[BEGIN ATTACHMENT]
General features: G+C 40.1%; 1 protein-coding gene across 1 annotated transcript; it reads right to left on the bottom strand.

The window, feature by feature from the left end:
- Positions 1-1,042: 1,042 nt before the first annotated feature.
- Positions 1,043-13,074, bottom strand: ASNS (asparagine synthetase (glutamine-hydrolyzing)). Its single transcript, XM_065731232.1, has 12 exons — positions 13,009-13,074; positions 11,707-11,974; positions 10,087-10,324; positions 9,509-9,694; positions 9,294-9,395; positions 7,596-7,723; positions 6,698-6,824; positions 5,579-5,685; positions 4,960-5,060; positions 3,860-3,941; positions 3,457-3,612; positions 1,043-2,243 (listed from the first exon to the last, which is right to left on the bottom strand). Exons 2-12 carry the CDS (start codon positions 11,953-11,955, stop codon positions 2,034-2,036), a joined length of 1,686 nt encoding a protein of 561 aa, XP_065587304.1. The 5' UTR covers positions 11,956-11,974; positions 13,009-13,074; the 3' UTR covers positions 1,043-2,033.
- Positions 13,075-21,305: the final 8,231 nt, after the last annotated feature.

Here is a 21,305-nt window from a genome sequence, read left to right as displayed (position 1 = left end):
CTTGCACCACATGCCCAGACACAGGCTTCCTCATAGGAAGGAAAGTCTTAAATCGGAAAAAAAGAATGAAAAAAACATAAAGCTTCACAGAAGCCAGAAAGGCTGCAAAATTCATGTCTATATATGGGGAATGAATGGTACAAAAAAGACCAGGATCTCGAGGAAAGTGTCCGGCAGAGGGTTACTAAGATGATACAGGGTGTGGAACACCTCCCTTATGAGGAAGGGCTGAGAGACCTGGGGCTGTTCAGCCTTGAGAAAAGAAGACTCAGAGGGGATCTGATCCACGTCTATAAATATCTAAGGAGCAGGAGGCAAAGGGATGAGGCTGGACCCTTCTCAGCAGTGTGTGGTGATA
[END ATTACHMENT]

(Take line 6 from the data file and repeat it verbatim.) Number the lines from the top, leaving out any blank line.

Here is a 21,305-nt window from a genome sequence, read left to right as displayed (position 1 = left end):